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Pay now or pay later?

Relief from rocketing insurance rates is on the way.

But curb your excitement. You will pay later.

Many of the proposals to be deliberated on during this week's special session of the Legislature would pass more risk from insurers to consumers and the state of Florida.

That means the tab would be deferred until a major storm hits. Then all Florida residents would pay, through hefty surcharges on insurance policies or higher taxes.

''What we're doing is providing a short-term fix, which is great for consumers,'' said Michael Keeby, senior vice president of HBA Insurance Group. ``Long-term, what's going to happen is that [this crisis] is going to kill our economy.''

Since lawmakers wrapped up the 2006 legislative session last May, the state's insurance crisis has rapidly worsened. Insurers demanded outsized rate increases, doubling and tripling premiums for many homeowners. They also dropped tens of thousands of policies, many held by longtime customers. Some commercial carriers dropped out of Florida, leaving businesses scrambling for coverage at any price.

Beginning Tuesday, lawmakers go back to their chambers. Gov. Charlie Crist says he will accept only new legislation that lowers rates. He is optimistic that the Legislature will deliver.

''We must mandate meaningful and broad-based rate relief for our homeowners,'' he said late last week.

One way to provide rate relief quickly -- a measure that will most likely pass because it has broad support -- is to expand the state's catastrophe fund so insurers could buy a bigger chunk of less expensive backup insurance. Insurers would pass the savings on to policyholders.

It's considered a good plan, but not one without risks.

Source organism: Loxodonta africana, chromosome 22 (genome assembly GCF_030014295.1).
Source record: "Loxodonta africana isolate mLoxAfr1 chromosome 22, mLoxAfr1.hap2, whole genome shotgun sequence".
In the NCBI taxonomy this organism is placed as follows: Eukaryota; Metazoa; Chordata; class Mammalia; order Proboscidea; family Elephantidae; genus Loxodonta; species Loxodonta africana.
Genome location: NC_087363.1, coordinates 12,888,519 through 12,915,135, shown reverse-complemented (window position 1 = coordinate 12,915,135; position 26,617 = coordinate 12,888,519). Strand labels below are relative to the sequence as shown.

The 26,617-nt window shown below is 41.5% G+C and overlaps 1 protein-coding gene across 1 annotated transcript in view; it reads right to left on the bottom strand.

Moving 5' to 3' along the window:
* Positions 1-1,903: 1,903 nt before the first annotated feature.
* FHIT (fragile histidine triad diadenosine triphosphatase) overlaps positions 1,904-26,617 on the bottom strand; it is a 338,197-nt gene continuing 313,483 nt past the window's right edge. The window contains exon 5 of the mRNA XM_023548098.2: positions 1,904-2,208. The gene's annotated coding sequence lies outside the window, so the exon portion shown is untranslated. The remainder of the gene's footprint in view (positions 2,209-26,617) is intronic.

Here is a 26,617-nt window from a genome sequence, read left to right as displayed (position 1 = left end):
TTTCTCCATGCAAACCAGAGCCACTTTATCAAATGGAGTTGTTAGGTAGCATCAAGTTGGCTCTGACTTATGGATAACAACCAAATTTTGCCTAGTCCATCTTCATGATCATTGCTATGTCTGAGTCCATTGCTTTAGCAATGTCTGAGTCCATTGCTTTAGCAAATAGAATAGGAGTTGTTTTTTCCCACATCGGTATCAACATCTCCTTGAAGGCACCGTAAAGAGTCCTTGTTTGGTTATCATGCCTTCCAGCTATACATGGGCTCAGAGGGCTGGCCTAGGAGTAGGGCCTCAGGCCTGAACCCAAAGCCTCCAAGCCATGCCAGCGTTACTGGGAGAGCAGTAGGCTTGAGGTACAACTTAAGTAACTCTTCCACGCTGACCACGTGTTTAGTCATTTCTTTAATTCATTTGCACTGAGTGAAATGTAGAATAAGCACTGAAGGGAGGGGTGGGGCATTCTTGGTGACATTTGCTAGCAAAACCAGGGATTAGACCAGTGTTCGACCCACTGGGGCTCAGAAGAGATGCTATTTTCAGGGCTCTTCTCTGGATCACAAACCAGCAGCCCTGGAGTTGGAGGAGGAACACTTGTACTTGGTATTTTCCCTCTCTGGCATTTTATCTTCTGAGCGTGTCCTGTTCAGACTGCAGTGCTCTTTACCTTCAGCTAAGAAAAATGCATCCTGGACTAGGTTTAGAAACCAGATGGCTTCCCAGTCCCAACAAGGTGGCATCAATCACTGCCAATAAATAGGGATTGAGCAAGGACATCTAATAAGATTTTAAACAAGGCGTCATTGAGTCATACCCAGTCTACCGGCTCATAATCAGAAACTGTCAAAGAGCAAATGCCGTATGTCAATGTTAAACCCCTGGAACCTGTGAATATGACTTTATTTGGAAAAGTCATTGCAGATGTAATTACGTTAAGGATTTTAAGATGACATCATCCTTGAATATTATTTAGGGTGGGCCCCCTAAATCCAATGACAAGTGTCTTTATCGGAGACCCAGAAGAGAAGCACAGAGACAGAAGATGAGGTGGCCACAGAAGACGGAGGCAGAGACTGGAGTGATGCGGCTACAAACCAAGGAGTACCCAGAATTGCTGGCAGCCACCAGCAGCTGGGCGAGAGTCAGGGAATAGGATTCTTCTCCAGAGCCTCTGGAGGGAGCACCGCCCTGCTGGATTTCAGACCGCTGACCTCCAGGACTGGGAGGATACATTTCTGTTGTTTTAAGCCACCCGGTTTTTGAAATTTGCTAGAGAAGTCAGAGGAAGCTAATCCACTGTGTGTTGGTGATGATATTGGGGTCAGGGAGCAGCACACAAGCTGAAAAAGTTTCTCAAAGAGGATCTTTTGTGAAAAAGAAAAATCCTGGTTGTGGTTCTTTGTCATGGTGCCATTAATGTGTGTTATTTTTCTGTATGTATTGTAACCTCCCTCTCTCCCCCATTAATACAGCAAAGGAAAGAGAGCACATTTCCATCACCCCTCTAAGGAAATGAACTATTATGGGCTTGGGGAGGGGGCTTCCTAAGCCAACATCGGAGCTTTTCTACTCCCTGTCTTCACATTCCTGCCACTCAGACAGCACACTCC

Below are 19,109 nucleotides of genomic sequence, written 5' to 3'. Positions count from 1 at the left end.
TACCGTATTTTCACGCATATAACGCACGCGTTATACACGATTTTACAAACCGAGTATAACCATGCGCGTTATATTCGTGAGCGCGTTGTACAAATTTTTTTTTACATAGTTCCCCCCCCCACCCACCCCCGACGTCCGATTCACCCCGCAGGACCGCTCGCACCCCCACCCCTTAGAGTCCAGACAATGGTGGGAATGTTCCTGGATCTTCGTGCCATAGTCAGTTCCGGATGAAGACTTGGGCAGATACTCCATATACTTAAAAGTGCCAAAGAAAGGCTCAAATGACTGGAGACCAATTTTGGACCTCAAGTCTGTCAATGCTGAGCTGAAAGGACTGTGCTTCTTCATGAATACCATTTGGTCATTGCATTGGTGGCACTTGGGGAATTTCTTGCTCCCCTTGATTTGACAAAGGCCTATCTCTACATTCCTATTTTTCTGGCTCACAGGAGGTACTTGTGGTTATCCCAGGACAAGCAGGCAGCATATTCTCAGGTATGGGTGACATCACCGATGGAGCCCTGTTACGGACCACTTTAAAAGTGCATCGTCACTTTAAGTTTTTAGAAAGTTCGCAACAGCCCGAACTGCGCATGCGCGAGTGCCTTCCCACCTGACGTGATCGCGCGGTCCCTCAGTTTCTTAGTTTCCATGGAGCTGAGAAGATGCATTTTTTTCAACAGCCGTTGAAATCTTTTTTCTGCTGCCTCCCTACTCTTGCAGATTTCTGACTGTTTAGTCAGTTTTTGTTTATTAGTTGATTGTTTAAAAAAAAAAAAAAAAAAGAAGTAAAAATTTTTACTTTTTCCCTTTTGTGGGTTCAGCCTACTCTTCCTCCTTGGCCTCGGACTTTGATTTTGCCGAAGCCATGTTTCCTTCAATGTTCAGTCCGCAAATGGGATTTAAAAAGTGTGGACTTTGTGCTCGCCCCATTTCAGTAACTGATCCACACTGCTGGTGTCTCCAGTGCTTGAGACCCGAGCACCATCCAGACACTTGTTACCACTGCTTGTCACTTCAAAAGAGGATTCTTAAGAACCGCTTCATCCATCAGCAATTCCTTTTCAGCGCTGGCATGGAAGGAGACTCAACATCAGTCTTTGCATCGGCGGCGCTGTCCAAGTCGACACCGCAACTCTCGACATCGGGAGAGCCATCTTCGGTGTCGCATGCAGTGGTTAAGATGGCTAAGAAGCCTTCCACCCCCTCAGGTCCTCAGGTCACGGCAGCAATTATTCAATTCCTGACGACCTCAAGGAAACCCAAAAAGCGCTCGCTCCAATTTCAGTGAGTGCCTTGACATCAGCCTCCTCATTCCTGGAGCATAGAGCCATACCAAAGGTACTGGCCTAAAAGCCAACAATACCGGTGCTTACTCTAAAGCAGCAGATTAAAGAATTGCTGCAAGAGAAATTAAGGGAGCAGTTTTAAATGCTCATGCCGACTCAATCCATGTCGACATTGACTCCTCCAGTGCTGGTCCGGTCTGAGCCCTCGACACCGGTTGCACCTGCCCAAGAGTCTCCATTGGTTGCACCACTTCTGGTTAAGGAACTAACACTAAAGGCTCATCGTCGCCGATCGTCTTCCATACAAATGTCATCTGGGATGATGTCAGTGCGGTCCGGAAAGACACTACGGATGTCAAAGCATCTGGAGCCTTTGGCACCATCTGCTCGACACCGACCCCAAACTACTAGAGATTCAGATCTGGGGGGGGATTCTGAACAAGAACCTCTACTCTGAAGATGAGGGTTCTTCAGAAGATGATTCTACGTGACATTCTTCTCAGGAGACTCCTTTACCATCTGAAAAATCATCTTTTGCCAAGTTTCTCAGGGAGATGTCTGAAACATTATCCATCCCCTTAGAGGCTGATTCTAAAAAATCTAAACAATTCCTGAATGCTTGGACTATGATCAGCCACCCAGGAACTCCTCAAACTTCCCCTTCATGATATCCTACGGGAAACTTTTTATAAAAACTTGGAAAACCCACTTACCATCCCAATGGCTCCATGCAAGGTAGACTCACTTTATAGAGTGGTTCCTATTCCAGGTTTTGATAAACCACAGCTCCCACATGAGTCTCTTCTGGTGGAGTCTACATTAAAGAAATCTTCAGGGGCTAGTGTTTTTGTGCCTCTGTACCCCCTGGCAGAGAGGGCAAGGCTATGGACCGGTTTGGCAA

If a Category 5 hurricane hits a densely populated area of the state, say South Florida, the Florida Hurricane Catastrophe Fund would blow through its $15 billion capacity and taxpayers would foot the rest of the bill.

''There is no question that the state will assume more risk,'' said Rep. Dan Gelber, a Democrat from Miami Beach. ``The issue is how to provide the most responsible way to deliver rate relief.''

PROPOSALS WITH RISKS

Indeed, several consumer-oriented proposals that could pass in the special session first emerged in a task force led by former Lt. Gov. Toni Jennings. They include allowing homeowners to buy less coverage, perhaps just enough to cover their mortgages, or take on bigger deductibles, or forgo windstorm insurance entirely. All those proposals provide substantial instant savings on annual premiums.

But again, much more risk. Homeowners would pay a bigger portion of the repair bill after a storm.

''Pay now or pay later. That's a decision you will have to make on behalf of Florida's residents,'' Mark Delegal, a lobbyist for State Farm Insurance, told a Senate committee last week.

There is also a consensus on some proposals that could lower rates for homeowners covered by Citizens Property Insurance, the state-run pool, and some broader measures, such as:









''We've been having insurance discussions since October. We have a lot of agreement,'' said House Speaker Marco Rubio, a Republican from Coral Gables.

The Senate has a 153-page bill on the table. The House has outlined as many as six bills that will tackle its goals.